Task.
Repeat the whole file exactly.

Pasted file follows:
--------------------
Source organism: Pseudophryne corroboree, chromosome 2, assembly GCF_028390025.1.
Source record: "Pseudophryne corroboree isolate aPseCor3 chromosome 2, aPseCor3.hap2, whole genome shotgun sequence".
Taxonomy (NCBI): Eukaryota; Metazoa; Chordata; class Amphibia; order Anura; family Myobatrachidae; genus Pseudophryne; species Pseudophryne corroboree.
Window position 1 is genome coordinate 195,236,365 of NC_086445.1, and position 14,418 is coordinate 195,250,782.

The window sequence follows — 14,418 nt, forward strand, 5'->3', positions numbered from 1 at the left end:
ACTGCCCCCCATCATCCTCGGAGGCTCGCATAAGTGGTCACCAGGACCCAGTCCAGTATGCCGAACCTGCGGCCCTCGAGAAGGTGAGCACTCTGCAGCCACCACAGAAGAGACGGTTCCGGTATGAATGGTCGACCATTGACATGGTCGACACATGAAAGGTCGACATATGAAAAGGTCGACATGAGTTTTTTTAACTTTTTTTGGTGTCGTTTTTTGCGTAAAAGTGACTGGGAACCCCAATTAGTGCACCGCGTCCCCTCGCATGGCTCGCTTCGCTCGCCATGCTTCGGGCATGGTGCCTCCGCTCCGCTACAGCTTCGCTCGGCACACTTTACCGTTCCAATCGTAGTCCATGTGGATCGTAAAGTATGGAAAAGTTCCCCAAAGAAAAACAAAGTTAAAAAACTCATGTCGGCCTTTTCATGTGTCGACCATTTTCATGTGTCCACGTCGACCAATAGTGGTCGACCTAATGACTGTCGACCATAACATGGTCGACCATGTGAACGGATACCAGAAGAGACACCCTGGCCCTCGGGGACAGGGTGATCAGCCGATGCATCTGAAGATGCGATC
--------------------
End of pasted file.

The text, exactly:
Source organism: Pseudophryne corroboree, chromosome 2, assembly GCF_028390025.1.
Source record: "Pseudophryne corroboree isolate aPseCor3 chromosome 2, aPseCor3.hap2, whole genome shotgun sequence".
Taxonomy (NCBI): Eukaryota; Metazoa; Chordata; class Amphibia; order Anura; family Myobatrachidae; genus Pseudophryne; species Pseudophryne corroboree.
Window position 1 is genome coordinate 195,236,365 of NC_086445.1, and position 14,418 is coordinate 195,250,782.

The window sequence follows — 14,418 nt, forward strand, 5'->3', positions numbered from 1 at the left end:
ACTGCCCCCCATCATCCTCGGAGGCTCGCATAAGTGGTCACCAGGACCCAGTCCAGTATGCCGAACCTGCGGCCCTCGAGAAGGTGAGCACTCTGCAGCCACCACAGAAGAGACGGTTCCGGTATGAATGGTCGACCATTGACATGGTCGACACATGAAAGGTCGACATATGAAAAGGTCGACATGAGTTTTTTTAACTTTTTTTGGTGTCGTTTTTTGCGTAAAAGTGACTGGGAACCCCAATTAGTGCACCGCGTCCCCTCGCATGGCTCGCTTCGCTCGCCATGCTTCGGGCATGGTGCCTCCGCTCCGCTACAGCTTCGCTCGGCACACTTTACCGTTCCAATCGTAGTCCATGTGGATCGTAAAGTATGGAAAAGTTCCCCAAAGAAAAACAAAGTTAAAAAACTCATGTCGGCCTTTTCATGTGTCGACCATTTTCATGTGTCCACGTCGACCAATAGTGGTCGACCTAATGACTGTCGACCATAACATGGTCGACCATGTGAACGGATACCAGAAGAGACACCCTGGCCCTCGGGGACAGGGTGATCAGCCGATGCATCTGAAGATGCGATC